|Born||August 10, 1913|
|Died||November 19, 1991 (aged 78)|
Harlon Bronson Carter (August 10, 1913 – November 19, 1991) was an American leader of the National Rifle Association, Carter was an advocate for gun rights in the United States. Carter's 1977 election as NRA Executive Vice President marked a turning point for the organization. During his tenure, from 1977 to 1985, he shifted the organization's focus from promoting marksmanship and sports shooting towards advocacy for less restrictive gun laws. Under Carter's leadership, the NRA became less compromising on gun rights issues. It also tripled its membership and gained considerable political influence.
Carter was born in Granbury, Texas, and his family subsequently lived in Laredo, Texas. On March 3, 1931, Carter shot and killed 15-year-old Ramón Casiano. Carter had believed that Casiano had information about the theft of his family's car, and, carrying a shotgun, asked Casiano to return to the Carter home to submit to questioning. When Casiano refused, and then brandished a knife, Carter fatally shot him. The conviction was overturned by the Texas Court of Appeals, which found that the judge in the case had issued incorrect jury instructions regarding laws related to self-defense.
Carter graduated from the University of Texas and from Emory University School of Law. In 1936, Carter began a career with the United States Border Patrol, where his father had also worked. Carter rose through the ranks and commanded the entire border patrol from 1950 through 1957. From 1961 to 1970, Carter directed the Southwestern region of the Immigration and Naturalization Service. He retired from government service in 1970.
Carter first joined the National Board of the NRA in 1951, and served as the organization's president from 1965-1967. In 1975, Carter became director of the NRA's lobbying arm, the Institute for Legislative Action. During the 1960s and 1970s, NRA leaders debated the organization's mission. Many of the organization's leaders believed that the NRA should focus on its traditional mission of promoting marksmanship and shooting sports. Carter, on the other hand, led a faction that wanted to see the NRA focus on advocating against gun control legislation.
The NRA leadership was ambivalent about the Gun Control Act of 1968, the first gun control legislation since the 1930s. Franklin Orth, the group's Executive Vice President at the time of the act's passage, supported some parts of law, including limits on mail-order gun purchases and bans of Saturday night specials, inexpensive, often low-quality handguns, while opposing other provisions as "unduly restrictive and unjustified in their application to law-abiding citizens". In contrast, Carter believed that no gun control legislation could be acceptable. He wrote to the NRA membership: "We can win it on a simple concept – No compromise. No gun legislation." Carter opposed background checks for gun purchasers, saying that the acquisition of guns by violent criminals and the mentally ill is the "price we pay for freedom".
In 1976, the NRA leadership fired seventy-four employees, most of them supporters of Carter. Carter resigned in protest. However, in 1977, at the NRA's annual meeting in Cincinnati, Ohio, Carter and other activists succeeded in changing the organization's bylaws and voting out much of the leadership. Carter replaced Maxwell Rich as Executive Vice President, responsible for the NRA's operations. In July of that year, he was featured prominently on the cover of The American Rifleman, the official magazine of the NRA. Carter remained in this position until 1985. Under Carter's leadership, the NRA's membership tripled to over three million. The organization's budget and political influence also increased.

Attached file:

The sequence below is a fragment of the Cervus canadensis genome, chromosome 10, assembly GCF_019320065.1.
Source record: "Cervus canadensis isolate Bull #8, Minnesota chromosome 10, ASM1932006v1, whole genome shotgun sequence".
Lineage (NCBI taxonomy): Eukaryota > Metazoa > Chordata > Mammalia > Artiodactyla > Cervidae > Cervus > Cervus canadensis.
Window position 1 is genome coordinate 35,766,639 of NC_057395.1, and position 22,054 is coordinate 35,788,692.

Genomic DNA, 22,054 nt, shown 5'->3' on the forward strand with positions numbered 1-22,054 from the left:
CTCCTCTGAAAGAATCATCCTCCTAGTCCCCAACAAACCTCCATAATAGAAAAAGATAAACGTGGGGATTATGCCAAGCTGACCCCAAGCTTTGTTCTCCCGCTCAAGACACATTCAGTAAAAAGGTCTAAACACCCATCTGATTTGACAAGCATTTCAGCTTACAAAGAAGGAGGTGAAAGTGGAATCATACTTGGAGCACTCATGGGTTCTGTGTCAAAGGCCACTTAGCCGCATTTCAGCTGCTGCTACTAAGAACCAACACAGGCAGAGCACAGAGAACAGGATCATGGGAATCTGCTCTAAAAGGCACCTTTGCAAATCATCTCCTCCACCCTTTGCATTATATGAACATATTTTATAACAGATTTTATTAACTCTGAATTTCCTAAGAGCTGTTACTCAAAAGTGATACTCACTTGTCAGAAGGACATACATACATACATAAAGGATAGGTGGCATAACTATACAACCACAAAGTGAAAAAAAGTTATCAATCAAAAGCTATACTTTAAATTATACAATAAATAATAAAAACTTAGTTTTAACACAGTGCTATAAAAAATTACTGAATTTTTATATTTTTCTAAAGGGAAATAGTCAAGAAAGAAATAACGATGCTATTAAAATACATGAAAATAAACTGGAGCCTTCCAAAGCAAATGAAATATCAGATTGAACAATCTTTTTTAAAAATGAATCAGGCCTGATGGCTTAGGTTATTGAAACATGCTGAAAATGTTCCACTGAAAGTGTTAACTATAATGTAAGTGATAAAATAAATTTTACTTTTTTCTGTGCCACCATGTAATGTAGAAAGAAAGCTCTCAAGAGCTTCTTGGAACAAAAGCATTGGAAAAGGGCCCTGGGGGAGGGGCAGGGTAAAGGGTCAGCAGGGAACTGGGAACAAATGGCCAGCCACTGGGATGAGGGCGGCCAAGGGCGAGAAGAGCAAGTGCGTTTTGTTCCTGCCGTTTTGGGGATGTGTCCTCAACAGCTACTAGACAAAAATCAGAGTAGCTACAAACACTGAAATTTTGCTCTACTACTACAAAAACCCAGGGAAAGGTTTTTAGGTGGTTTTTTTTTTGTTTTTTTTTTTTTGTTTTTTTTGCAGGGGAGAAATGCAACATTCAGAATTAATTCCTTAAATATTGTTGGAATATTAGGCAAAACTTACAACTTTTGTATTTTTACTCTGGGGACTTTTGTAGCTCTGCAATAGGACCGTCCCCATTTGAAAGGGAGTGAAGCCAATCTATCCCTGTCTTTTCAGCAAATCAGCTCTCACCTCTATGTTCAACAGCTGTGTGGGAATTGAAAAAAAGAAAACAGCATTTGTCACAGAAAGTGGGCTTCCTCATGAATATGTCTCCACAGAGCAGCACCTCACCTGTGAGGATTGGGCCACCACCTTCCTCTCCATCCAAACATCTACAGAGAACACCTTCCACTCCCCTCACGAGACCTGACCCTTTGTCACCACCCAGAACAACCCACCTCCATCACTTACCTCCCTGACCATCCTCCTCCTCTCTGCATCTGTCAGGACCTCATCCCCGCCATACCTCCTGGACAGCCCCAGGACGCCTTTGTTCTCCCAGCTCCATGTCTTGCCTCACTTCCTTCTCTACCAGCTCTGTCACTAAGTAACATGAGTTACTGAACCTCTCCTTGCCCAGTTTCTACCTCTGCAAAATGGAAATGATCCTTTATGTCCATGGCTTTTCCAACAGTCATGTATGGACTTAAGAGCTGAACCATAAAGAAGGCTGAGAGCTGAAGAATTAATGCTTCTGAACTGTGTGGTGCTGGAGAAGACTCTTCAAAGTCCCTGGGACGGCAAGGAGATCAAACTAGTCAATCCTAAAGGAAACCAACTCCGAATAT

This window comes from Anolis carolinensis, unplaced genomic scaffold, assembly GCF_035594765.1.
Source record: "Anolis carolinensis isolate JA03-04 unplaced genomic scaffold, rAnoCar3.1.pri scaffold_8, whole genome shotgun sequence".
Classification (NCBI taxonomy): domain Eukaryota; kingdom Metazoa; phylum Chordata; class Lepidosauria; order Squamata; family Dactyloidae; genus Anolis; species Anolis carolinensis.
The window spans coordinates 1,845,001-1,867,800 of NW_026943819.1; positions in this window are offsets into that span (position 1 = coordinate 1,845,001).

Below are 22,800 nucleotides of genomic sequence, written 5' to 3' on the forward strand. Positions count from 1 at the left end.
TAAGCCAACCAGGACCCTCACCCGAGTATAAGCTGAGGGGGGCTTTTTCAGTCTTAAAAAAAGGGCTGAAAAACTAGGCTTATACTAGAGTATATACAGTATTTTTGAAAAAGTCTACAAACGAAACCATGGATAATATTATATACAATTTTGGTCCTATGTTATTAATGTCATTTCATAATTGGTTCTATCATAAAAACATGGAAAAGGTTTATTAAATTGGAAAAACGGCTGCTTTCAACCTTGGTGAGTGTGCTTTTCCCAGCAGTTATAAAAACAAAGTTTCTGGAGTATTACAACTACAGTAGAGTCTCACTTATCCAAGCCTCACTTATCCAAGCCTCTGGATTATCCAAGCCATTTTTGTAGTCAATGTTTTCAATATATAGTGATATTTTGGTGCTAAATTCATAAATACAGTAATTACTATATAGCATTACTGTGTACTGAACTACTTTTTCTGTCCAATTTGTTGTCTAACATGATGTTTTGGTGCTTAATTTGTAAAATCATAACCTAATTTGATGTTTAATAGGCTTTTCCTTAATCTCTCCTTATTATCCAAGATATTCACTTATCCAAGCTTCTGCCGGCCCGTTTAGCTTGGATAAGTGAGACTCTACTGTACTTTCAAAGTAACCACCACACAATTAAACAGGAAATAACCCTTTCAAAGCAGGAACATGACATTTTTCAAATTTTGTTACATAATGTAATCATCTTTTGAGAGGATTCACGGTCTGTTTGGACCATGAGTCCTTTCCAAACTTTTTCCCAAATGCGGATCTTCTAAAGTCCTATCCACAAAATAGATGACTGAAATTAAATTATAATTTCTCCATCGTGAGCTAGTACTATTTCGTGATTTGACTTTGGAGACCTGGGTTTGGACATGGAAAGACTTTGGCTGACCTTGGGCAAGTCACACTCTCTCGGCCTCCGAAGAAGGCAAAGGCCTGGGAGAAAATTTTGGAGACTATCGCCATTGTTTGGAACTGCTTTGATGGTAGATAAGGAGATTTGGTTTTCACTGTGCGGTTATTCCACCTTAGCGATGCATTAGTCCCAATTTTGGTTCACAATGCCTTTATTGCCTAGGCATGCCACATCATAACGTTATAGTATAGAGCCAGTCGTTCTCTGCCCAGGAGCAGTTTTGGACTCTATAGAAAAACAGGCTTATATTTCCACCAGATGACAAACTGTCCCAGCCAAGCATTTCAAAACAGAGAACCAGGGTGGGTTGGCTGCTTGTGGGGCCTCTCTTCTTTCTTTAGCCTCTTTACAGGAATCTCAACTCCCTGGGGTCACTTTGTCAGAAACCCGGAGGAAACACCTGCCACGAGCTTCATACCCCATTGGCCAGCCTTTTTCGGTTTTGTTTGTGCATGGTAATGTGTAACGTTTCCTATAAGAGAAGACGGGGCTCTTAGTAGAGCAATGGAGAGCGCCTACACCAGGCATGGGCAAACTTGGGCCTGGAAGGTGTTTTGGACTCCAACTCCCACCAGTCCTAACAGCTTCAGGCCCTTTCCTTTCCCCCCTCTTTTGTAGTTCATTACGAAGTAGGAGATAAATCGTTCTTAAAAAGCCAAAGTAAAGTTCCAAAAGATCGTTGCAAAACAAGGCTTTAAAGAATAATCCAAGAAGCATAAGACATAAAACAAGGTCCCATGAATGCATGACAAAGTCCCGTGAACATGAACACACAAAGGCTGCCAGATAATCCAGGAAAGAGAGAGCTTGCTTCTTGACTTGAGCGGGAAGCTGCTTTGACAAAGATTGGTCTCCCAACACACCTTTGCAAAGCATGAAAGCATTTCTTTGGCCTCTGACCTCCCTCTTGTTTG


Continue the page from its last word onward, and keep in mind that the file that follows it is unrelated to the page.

In 1981, newspaper reporters learned that Carter had been convicted of murder related to the 1931 death of 15-year-old Ramón Casiano. Carter initially denied any knowledge of the incident but later acknowledged that he had been responsible for the shooting.
In popular culture
- Davidson 1998, p. 36.
- Spitzer 2002.
- Lambert 1991.
- Davidson 1998, p. 39.
- Crewdson 1981.
- Davidson 1998, pp. 28–36.
- Hardy 2002.
- Lepore 2012.
- Achenbach, Higham & Horwitz 2013.
- Davidson 1998, pp. 28-36.
- Powell 2000.
- "Harlon Carter". Flickr. Retrieved 2017-09-21.
- "Leader of Rifle Group Affirms that he Shot Boy to Death in 1931". The New York Times. 6 May 1981. Retrieved 29 March 2018.
- Gotrich 2016.
- Achenbach, Joel; Higham, Scott; Horwitz, Sari (12 January 2013). "How NRA's true believers converted a marksmanship group into a mighty gun lobby". The Washington Post. Retrieved 6 July 2014.
- Crewdson, John M. (4 May 1981). "Hard Line Opponent of Gun Laws Wins New Term At Helm of Rifle Association". The New York Times. p. A1. Retrieved 7 July 2014.
- Davidson, Osha Gray (1998). Under Fire: the NRA and the battle for gun control. Iowa City: University of Iowa Press. ISBN 1587290421.
- Gotrich, Lars (22 September 2016). "Review: Drive-By Truckers, 'American Band'". NPR.
- Hardy, David T. (2002). "Orth, Franklin L. (1907-1970)". In Carter, Gregg Lee (ed.). Guns in American society : an encyclopedia of history, politics, culture, and the law. Santa Barbara (Calif.): ABC-CLIO. p. 461. ISBN 1576072681.
- Lambert, Bruce (22 November 1991). "Harlon B. Carter, Longtime Head Of Rifle Association, Dies at 78". The New York Times. Retrieved 7 July 2014.
- Lepore, Jill (23 April 2012). "Battleground America". The New Yorker. Retrieved 7 July 2014.
- Powell, Michael (6 August 2000). "The NRA's Call to Arms". The Washington Post. Retrieved 7 July 2014.
- Spitzer, Robert J. (2002). "Carter, Harlon (1913-1991)". In Carter, Gregg Lee (ed.). Guns in American society : an encyclopedia of history, politics, culture, and the law. Santa Barbara (Calif.): ABC-CLIO. pp. 101–102. ISBN 1576072681.